Thursday, May 12, 2005

Republicans Distort the Case for Global Warming

By Jim Witkins

While running for President in 2000, George W. Bush said he believed global warming was "an issue that we need to take very seriously", yet within weeks of his inauguration he declared the science "incomplete" pulling the US out of the Kyoto protocol and embracing the Business As Usual approach to global climate disaster.

After five additional years of scientific inquiry, with nearly unanimous consent among the scientific community that human generated CO2 is rising to unprecedented levels with catastrophic consequences for our environment, have the Republicans taken notice?

Of course not!

In fact their stated goal by Republican strategist, Frank Luntz is, incredibly, to continue to propagate misleading information so that the American public won't form a conclusive opinion that global warming is indeed happening with drastic implications on their lives and future.

Under the heading "Winning the Global Warming Debate", Luntz instructed fellow Republicans, "The scientific debate is closing (against us) but not yet closed. There is still a window of opportunity to challenge the science." He continues, "Voters believe that there is no consensus about global warming in the scientific community. Should the public come to believe that the scientific issues are settled, their views about global warming will change accordingly."

Implementing this strategy comes natural to loyal Republicans who are familiar with sticking to their talking points. Earlier in 2005, Oklahoma Republican Senator James Inhofe, the chairman of the Senate Environment and Public Works Committee, gave a speech entitled, "An Update on the Science of Climate Change" in which he frequently cited fictional author Michael Crichton as one of his 'authorities' on climate change. The Senator has also used highly inflammatory rhetoric to shout down real scientific evidence, calling global warming "the greatest hoax ever perpetuated on the American people."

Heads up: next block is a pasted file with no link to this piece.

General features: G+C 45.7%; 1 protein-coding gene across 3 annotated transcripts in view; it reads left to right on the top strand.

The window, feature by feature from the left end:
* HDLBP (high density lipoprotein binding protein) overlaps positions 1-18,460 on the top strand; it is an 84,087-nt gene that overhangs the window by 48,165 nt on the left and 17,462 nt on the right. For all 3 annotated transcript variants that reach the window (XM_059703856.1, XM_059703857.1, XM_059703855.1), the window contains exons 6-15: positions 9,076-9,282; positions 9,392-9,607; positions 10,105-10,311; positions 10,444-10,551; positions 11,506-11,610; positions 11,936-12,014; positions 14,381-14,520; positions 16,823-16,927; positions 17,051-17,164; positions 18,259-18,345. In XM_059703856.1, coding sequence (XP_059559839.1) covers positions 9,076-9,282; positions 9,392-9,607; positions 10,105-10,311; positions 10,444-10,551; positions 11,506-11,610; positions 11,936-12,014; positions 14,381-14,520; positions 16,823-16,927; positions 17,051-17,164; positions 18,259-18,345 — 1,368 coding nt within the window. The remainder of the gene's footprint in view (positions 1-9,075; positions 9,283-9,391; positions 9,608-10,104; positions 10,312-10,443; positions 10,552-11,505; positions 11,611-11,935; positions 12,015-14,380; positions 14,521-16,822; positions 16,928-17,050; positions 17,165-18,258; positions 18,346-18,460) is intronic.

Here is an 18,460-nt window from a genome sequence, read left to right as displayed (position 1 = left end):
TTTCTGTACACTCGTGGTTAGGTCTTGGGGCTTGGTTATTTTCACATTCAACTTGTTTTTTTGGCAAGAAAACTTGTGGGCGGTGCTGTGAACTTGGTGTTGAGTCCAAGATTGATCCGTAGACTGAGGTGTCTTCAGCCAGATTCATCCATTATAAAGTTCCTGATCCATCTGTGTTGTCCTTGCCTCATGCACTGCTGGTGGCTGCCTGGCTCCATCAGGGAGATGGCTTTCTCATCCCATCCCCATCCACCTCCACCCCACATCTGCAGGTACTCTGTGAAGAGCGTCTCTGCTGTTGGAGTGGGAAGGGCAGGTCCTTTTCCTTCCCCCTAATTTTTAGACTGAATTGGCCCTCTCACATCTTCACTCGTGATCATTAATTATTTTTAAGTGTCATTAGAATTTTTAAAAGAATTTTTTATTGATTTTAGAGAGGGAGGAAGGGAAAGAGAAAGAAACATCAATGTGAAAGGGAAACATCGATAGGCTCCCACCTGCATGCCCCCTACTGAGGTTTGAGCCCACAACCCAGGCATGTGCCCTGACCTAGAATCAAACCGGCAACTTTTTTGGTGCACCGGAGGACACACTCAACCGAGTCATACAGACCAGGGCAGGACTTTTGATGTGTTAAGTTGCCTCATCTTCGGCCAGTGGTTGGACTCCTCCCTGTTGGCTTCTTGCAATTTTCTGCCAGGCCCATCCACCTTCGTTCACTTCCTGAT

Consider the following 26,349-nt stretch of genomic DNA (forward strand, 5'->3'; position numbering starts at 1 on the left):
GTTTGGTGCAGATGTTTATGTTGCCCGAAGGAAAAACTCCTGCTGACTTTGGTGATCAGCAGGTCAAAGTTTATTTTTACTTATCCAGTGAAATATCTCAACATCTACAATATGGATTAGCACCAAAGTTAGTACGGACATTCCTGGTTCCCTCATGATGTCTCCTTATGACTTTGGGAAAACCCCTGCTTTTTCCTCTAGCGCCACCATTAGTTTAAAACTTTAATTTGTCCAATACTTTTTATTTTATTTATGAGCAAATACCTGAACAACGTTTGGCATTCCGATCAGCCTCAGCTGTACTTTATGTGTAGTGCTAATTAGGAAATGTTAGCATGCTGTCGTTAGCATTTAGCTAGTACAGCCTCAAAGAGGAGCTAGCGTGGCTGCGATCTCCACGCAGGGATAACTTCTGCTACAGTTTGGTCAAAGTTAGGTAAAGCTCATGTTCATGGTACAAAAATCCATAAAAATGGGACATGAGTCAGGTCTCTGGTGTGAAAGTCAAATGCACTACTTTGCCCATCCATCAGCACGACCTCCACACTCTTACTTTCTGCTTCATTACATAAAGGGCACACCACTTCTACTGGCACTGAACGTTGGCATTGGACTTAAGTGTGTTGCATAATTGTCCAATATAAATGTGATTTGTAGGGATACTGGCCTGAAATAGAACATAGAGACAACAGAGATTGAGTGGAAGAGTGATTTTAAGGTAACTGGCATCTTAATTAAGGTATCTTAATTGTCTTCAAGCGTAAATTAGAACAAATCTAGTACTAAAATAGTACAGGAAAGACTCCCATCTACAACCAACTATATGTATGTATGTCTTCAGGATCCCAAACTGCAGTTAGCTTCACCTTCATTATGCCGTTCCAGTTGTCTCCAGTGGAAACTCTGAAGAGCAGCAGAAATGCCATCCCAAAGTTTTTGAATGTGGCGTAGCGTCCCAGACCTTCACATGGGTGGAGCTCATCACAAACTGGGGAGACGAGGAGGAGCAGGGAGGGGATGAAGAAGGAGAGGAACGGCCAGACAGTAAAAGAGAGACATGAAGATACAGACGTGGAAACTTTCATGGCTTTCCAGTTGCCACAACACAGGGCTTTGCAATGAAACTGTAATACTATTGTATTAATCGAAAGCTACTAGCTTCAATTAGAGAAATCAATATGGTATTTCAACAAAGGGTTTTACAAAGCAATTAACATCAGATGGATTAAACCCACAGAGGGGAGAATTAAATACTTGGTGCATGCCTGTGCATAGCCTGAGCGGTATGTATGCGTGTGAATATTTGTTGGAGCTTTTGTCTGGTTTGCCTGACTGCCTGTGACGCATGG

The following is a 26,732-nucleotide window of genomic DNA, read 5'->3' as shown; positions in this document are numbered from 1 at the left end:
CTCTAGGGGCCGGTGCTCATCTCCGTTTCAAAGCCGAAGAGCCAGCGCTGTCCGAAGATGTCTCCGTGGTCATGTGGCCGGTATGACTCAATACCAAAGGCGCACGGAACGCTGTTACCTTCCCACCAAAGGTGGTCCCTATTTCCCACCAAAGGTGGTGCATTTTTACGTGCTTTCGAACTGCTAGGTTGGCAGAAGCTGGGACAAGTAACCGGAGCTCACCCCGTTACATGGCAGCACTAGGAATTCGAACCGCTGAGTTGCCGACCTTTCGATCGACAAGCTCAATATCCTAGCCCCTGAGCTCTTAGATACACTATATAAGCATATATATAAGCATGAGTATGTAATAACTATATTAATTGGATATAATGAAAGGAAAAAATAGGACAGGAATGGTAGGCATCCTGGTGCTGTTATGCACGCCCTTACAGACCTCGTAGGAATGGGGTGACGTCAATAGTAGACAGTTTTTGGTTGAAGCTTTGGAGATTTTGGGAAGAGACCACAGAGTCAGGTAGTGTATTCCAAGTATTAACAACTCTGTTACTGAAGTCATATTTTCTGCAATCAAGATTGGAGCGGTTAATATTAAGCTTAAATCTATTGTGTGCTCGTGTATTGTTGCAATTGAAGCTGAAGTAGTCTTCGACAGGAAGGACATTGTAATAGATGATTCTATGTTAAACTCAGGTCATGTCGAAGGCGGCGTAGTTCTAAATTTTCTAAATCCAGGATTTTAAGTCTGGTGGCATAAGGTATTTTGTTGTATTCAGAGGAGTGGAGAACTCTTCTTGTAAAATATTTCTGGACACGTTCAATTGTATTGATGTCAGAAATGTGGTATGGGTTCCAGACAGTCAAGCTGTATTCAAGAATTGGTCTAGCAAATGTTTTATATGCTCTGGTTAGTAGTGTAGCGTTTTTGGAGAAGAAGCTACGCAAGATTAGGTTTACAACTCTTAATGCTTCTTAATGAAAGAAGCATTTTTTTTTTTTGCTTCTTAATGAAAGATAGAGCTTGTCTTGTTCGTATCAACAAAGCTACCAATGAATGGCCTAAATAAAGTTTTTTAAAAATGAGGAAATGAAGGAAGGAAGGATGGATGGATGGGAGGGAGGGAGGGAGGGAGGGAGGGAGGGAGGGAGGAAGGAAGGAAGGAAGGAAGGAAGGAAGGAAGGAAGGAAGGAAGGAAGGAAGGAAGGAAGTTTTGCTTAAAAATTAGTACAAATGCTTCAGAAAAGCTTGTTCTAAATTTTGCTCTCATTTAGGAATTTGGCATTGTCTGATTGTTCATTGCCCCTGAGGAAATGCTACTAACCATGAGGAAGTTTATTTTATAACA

Another trick Republicans are fond of using is quoting compelling new "sound science" that disputes climate crisis data, yet the information is from studies commissioned by the likes of ExxonMobile or General Motors. Not what most of us would call real "sound science".

After weighing the mounting evidence one thing seems crystal clear: the Republican Party has lost any credibility on the issue of climate crisis and should not be trusted to lead America toward a sound policy for dealing with it.

One of their lame excuses against taking action is that it's too expensive or cost prohibitive for American businesses to reduce CO2 emissions. On the contrary, if the government set emission standards, America's industry's would embrace them, since they would level the playing field for all American companies. This would lead to innovation and new technology, which creates jobs and opportunities for new startup companies.

Republicans also have their priorities backwards when it comes to devising energy policy. They routinely give away billion of dollars in subsidies to oil, gas and coal companies, while starving renewable technology like, wind, solar, and hydrogen. Yes, Bush and the Republican party talk about a commitment to new energy technology, yet their actions don't back up their talk. It's laughable to think how little our Republican controlled government has done to promote alternative energy while at the same time spending over $100 billion on a Star Wars Missile defense, which has yet to produce one working missile.

At 33, I'm planning to be around awhile longer (God willing), yet the prospects for a hopeful future keep getting dimmer with Republicans misleading the way. There are no shortage of solutions for reducing our CO2 emissions in conjunction with solving our present and future energy needs. The two problems are intertwined. All it really takes are leaders who are willing to lead, based on real science not "sound science".

This article was in part based on a series of articles about Global Warming Science in the New Yorker.

THE CLIMATE OF MAN—I: Disappearing islands, thawing permafrost, melting polar ice. How the earth is changing. by Elizabeth Kolbert

THE CLIMATE OF MAN—II: The curse of Akkad by Elizabeth Kolbert

Q and A with, Elizabeth Kolbert, the author of the Global Warming series in the New Yorker

1 Comments:

Blogger IFK Editor said...

Example of leadership from both Democratic and Republican Mayors...

132 U.S. Mayors Embrace Kyoto Rules, G.E. Heads the Call, Bush Administration Back-Peddling

Wouldn't it be nice if our Federal goverment was this informed.

11:29 AM  

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